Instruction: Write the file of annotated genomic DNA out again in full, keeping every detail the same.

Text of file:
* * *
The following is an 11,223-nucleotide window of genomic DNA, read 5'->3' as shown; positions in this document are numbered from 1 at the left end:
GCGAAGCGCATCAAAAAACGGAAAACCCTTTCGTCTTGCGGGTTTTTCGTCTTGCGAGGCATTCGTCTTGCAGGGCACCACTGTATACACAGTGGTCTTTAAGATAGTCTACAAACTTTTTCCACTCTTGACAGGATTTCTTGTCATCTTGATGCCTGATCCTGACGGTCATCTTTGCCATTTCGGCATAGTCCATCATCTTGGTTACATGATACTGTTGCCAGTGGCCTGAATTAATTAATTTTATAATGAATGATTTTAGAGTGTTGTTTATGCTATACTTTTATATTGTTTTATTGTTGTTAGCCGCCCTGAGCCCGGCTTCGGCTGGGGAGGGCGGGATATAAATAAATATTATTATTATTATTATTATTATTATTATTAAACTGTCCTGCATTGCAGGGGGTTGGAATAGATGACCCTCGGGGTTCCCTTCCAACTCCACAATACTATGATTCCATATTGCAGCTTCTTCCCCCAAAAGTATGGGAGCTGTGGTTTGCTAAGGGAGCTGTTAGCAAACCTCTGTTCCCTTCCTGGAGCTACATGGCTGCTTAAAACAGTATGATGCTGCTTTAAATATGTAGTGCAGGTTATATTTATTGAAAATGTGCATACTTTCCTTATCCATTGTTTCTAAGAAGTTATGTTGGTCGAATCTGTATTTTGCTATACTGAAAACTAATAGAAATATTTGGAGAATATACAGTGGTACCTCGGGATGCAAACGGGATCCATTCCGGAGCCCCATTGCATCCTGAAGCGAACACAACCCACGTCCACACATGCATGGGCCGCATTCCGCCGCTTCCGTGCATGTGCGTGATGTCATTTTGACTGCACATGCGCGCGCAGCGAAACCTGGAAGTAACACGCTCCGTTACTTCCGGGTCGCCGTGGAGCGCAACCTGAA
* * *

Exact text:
The following is an 11,223-nucleotide window of genomic DNA, read 5'->3' as shown; positions in this document are numbered from 1 at the left end:
GCGAAGCGCATCAAAAAACGGAAAACCCTTTCGTCTTGCGGGTTTTTCGTCTTGCGAGGCATTCGTCTTGCAGGGCACCACTGTATACACAGTGGTCTTTAAGATAGTCTACAAACTTTTTCCACTCTTGACAGGATTTCTTGTCATCTTGATGCCTGATCCTGACGGTCATCTTTGCCATTTCGGCATAGTCCATCATCTTGGTTACATGATACTGTTGCCAGTGGCCTGAATTAATTAATTTTATAATGAATGATTTTAGAGTGTTGTTTATGCTATACTTTTATATTGTTTTATTGTTGTTAGCCGCCCTGAGCCCGGCTTCGGCTGGGGAGGGCGGGATATAAATAAATATTATTATTATTATTATTATTATTATTATTAAACTGTCCTGCATTGCAGGGGGTTGGAATAGATGACCCTCGGGGTTCCCTTCCAACTCCACAATACTATGATTCCATATTGCAGCTTCTTCCCCCAAAAGTATGGGAGCTGTGGTTTGCTAAGGGAGCTGTTAGCAAACCTCTGTTCCCTTCCTGGAGCTACATGGCTGCTTAAAACAGTATGATGCTGCTTTAAATATGTAGTGCAGGTTATATTTATTGAAAATGTGCATACTTTCCTTATCCATTGTTTCTAAGAAGTTATGTTGGTCGAATCTGTATTTTGCTATACTGAAAACTAATAGAAATATTTGGAGAATATACAGTGGTACCTCGGGATGCAAACGGGATCCATTCCGGAGCCCCATTGCATCCTGAAGCGAACACAACCCACGTCCACACATGCATGGGCCGCATTCCGCCGCTTCCGTGCATGTGCGTGATGTCATTTTGACTGCACATGCGCGCGCAGCGAAACCTGGAAGTAACACGCTCCGTTACTTCCGGGTCGCCGTGGAGCGCAACCTGAA